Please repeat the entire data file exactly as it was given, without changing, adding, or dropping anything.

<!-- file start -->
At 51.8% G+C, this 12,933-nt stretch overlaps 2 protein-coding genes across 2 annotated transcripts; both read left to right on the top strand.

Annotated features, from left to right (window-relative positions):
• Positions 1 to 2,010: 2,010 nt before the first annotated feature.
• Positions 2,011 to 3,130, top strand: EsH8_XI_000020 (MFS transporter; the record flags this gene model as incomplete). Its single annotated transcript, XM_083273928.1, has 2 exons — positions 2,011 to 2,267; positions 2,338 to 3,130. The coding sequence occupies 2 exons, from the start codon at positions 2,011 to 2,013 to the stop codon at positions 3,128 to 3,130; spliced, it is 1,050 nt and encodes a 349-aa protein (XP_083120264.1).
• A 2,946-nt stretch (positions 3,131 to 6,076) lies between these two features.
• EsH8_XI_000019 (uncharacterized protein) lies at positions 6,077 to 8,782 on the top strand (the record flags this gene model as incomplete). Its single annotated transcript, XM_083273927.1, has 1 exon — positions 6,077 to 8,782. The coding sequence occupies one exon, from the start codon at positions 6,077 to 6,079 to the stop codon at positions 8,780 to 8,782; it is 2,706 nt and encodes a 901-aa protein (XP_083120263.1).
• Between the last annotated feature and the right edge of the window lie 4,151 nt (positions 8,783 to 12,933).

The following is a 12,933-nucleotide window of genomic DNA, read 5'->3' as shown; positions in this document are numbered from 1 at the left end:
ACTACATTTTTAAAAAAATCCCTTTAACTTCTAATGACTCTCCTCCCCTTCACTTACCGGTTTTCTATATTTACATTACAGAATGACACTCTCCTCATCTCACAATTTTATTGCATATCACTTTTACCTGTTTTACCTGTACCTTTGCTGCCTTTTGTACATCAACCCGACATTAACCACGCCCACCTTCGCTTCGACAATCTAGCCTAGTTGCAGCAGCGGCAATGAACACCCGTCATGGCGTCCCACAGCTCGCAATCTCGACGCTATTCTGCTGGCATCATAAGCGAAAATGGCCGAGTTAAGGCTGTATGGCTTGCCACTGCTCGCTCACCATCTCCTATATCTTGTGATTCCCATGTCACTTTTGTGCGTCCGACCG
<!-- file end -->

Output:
At 51.8% G+C, this 12,933-nt stretch overlaps 2 protein-coding genes across 2 annotated transcripts; both read left to right on the top strand.

Annotated features, from left to right (window-relative positions):
• Positions 1 to 2,010: 2,010 nt before the first annotated feature.
• Positions 2,011 to 3,130, top strand: EsH8_XI_000020 (MFS transporter; the record flags this gene model as incomplete). Its single annotated transcript, XM_083273928.1, has 2 exons — positions 2,011 to 2,267; positions 2,338 to 3,130. The coding sequence occupies 2 exons, from the start codon at positions 2,011 to 2,013 to the stop codon at positions 3,128 to 3,130; spliced, it is 1,050 nt and encodes a 349-aa protein (XP_083120264.1).
• A 2,946-nt stretch (positions 3,131 to 6,076) lies between these two features.
• EsH8_XI_000019 (uncharacterized protein) lies at positions 6,077 to 8,782 on the top strand (the record flags this gene model as incomplete). Its single annotated transcript, XM_083273927.1, has 1 exon — positions 6,077 to 8,782. The coding sequence occupies one exon, from the start codon at positions 6,077 to 6,079 to the stop codon at positions 8,780 to 8,782; it is 2,706 nt and encodes a 901-aa protein (XP_083120263.1).
• Between the last annotated feature and the right edge of the window lie 4,151 nt (positions 8,783 to 12,933).

The following is a 12,933-nucleotide window of genomic DNA, read 5'->3' as shown; positions in this document are numbered from 1 at the left end:
ACTACATTTTTAAAAAAATCCCTTTAACTTCTAATGACTCTCCTCCCCTTCACTTACCGGTTTTCTATATTTACATTACAGAATGACACTCTCCTCATCTCACAATTTTATTGCATATCACTTTTACCTGTTTTACCTGTACCTTTGCTGCCTTTTGTACATCAACCCGACATTAACCACGCCCACCTTCGCTTCGACAATCTAGCCTAGTTGCAGCAGCGGCAATGAACACCCGTCATGGCGTCCCACAGCTCGCAATCTCGACGCTATTCTGCTGGCATCATAAGCGAAAATGGCCGAGTTAAGGCTGTATGGCTTGCCACTGCTCGCTCACCATCTCCTATATCTTGTGATTCCCATGTCACTTTTGTGCGTCCGACCG